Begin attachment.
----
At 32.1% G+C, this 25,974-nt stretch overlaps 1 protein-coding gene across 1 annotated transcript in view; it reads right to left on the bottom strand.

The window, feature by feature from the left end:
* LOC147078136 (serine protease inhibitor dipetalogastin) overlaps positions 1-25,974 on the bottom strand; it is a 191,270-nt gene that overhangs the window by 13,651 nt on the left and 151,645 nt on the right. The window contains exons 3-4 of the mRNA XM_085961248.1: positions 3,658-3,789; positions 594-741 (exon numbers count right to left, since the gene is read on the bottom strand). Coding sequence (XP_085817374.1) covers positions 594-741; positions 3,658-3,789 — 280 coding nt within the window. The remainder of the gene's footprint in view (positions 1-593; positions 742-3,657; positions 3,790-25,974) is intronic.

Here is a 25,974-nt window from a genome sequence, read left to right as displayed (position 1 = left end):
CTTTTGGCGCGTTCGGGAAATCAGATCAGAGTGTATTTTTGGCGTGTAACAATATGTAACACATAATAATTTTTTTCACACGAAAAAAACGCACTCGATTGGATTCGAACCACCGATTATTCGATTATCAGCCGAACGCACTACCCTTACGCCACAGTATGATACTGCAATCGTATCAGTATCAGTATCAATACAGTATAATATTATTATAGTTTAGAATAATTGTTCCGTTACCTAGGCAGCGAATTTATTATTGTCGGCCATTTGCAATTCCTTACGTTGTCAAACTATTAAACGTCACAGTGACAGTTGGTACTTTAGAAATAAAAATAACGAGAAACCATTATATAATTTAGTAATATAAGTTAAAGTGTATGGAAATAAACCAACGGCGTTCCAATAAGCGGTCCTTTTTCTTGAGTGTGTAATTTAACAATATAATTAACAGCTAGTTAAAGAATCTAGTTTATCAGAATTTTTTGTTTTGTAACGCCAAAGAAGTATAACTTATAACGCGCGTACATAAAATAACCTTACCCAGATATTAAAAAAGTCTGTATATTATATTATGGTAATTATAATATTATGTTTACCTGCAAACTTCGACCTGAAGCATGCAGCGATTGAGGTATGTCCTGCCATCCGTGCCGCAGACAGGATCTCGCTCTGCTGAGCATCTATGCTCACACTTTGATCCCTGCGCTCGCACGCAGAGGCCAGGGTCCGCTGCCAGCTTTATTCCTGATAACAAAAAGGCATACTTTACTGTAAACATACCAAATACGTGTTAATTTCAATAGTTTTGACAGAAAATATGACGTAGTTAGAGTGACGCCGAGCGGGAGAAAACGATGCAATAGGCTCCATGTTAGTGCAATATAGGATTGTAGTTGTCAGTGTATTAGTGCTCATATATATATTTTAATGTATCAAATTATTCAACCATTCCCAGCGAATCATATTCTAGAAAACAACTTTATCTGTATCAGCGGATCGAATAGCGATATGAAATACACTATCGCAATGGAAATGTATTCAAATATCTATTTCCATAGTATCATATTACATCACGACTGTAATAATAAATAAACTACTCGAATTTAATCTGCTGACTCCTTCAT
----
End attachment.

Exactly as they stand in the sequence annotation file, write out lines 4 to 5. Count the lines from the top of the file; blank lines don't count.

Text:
Here is a 25,974-nt window from a genome sequence, read left to right as displayed (position 1 = left end):
CTTTTGGCGCGTTCGGGAAATCAGATCAGAGTGTATTTTTGGCGTGTAACAATATGTAACACATAATAATTTTTTTCACACGAAAAAAACGCACTCGATTGGATTCGAACCACCGATTATTCGATTATCAGCCGAACGCACTACCCTTACGCCACAGTATGATACTGCAATCGTATCAGTATCAGTATCAATACAGTATAATATTATTATAGTTTAGAATAATTGTTCCGTTACCTAGGCAGCGAATTTATTATTGTCGGCCATTTGCAATTCCTTACGTTGTCAAACTATTAAACGTCACAGTGACAGTTGGTACTTTAGAAATAAAAATAACGAGAAACCATTATATAATTTAGTAATATAAGTTAAAGTGTATGGAAATAAACCAACGGCGTTCCAATAAGCGGTCCTTTTTCTTGAGTGTGTAATTTAACAATATAATTAACAGCTAGTTAAAGAATCTAGTTTATCAGAATTTTTTGTTTTGTAACGCCAAAGAAGTATAACTTATAACGCGCGTACATAAAATAACCTTACCCAGATATTAAAAAAGTCTGTATATTATATTATGGTAATTATAATATTATGTTTACCTGCAAACTTCGACCTGAAGCATGCAGCGATTGAGGTATGTCCTGCCATCCGTGCCGCAGACAGGATCTCGCTCTGCTGAGCATCTATGCTCACACTTTGATCCCTGCGCTCGCACGCAGAGGCCAGGGTCCGCTGCCAGCTTTATTCCTGATAACAAAAAGGCATACTTTACTGTAAACATACCAAATACGTGTTAATTTCAATAGTTTTGACAGAAAATATGACGTAGTTAGAGTGACGCCGAGCGGGAGAAAACGATGCAATAGGCTCCATGTTAGTGCAATATAGGATTGTAGTTGTCAGTGTATTAGTGCTCATATATATATTTTAATGTATCAAATTATTCAACCATTCCCAGCGAATCATATTCTAGAAAACAACTTTATCTGTATCAGCGGATCGAATAGCGATATGAAATACACTATCGCAATGGAAATGTATTCAAATATCTATTTCCATAGTATCATATTACATCACGACTGTAATAATAAATAAACTACTCGAATTTAATCTGCTGACTCCTTCAT